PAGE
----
Scientists sniff out vehicle emissions
German scientists have developed a smart way to investigate the emissions coming out of vehicles on the road.
The Volkswagen scandal underlined the inadequacy of standard lab tests which do not reflect the exhausts produced when driving in the real world.
But the University of Heidelberg team is now getting more reliable data by following behind city cars and buses to "sniff" their tailpipe gases.
Denis Pöhler described the set-up at the European Geosciences Union meeting.
"It's very simple. We've got a small instrument on the back seat of our car. We just suck in the air at the front of our car, taking in this plume from the vehicle in front, and get some values."
GPS tracks the location. A camera identifies the type of vehicle - motorcycle, car, lorry or bus - and the manufacturer.
The team is particularly interested in oxides of nitrogen, which are produced in the combustion process and can be a serious health hazard.
For two years, the Heidelberg scientists have been chasing motor vehicles through the streets of a number of Germany towns, with some often quite surprising results.
They have seen a lot of variability in emissions.
Yes, the newest models had, by and large, the cleanest plumes, but this was not always so.
The group would often come across high-polluting vehicles that had been built to comply with the very latest emissions standards (and before you ask: these were not all VWs).
This may indicate faults in the systems installed in these vehicles to clean up tailpipe gases.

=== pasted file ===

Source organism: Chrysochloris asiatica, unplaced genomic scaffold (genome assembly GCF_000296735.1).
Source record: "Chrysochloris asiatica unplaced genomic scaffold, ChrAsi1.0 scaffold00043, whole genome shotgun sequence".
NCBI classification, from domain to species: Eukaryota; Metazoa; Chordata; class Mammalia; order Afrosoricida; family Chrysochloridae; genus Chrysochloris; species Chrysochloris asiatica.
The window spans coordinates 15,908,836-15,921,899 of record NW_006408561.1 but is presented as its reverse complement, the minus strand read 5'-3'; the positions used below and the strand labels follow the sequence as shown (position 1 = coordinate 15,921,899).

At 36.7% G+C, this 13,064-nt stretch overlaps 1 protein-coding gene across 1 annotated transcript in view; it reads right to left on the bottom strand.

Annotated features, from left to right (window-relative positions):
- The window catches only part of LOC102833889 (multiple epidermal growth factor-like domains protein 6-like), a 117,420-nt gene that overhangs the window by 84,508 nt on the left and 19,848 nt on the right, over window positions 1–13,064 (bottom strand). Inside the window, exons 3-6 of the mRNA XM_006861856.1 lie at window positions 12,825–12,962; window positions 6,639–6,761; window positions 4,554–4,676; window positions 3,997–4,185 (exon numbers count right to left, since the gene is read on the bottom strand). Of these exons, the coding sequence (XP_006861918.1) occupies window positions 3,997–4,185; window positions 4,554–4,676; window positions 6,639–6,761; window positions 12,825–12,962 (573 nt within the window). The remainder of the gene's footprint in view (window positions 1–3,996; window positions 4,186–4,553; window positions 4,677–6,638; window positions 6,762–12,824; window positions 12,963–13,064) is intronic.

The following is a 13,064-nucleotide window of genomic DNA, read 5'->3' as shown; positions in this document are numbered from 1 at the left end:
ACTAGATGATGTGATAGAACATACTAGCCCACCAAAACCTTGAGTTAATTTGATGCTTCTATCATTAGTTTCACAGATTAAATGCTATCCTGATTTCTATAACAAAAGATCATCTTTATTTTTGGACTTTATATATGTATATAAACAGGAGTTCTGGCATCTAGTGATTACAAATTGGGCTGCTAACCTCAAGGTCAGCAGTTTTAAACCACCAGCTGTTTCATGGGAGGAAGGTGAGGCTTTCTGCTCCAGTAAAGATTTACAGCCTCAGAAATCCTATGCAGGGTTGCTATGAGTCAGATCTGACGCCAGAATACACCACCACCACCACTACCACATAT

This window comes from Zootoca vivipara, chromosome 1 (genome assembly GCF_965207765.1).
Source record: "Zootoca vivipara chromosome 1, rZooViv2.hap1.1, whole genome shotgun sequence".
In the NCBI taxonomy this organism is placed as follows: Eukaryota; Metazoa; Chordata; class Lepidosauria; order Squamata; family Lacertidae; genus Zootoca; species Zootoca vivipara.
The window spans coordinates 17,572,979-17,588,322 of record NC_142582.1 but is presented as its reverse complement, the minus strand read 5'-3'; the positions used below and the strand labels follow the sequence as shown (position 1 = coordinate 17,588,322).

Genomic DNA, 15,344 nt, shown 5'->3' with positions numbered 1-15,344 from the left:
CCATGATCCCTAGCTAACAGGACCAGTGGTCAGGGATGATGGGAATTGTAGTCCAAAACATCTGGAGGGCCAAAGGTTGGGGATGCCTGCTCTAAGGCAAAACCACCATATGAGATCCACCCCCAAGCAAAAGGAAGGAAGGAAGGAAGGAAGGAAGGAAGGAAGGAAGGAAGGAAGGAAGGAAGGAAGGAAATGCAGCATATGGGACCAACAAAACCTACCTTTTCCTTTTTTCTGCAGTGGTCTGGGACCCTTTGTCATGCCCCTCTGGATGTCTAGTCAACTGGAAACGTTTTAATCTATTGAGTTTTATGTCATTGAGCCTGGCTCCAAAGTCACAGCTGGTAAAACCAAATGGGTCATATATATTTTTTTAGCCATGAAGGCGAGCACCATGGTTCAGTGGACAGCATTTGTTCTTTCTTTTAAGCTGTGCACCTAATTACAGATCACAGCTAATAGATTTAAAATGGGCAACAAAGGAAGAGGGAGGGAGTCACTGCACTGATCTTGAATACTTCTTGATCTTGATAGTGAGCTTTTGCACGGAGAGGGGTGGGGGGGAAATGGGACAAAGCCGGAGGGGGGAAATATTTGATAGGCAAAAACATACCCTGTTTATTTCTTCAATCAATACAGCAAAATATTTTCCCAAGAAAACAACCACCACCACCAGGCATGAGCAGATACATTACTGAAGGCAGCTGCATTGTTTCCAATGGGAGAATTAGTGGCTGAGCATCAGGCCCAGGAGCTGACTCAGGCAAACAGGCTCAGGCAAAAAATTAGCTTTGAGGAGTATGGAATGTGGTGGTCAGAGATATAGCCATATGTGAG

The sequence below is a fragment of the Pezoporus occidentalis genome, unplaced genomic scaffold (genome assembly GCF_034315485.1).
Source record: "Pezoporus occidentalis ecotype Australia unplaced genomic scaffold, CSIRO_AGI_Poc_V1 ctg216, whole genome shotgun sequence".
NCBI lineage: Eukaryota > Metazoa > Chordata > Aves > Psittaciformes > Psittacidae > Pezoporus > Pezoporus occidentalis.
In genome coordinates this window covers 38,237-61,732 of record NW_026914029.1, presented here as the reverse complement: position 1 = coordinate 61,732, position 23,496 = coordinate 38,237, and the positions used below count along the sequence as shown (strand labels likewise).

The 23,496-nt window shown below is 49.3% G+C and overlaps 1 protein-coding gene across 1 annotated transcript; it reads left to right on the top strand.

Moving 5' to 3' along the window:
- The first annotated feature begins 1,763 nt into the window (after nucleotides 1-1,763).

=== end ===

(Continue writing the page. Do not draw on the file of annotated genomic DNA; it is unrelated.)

Typically, many of the worst offenders were buses, in particular some older models.
Bizarrely, one of the buses in Mainz producing very high concentrations of nitrogen dioxide was emblazoned with a campaign urging people to get onboard in order to lower emissions.
One clear message, however, does seem to come out of the research: a relatively small number of vehicles on the road is responsible for a high fraction of total emissions.
In the case of Mainz, the plumes of 7.6% of vehicles contained more than 500 parts per billion by volume (about 1,000 microgram per cubic metre) of nitrogen dioxide (NO2). But if you could somehow take just these vehicles off the road, you would reduce emissions by 45%.
"So if you exclude only these high emitters, you have a big impact on air quality," explained Dr Pöhler from Heidelberg's Institute of Environmental Physics.
"If you were to do the same just with old cars, you would have a much smaller impact. It is really important that we focus on the small number of vehicles with very high concentrations."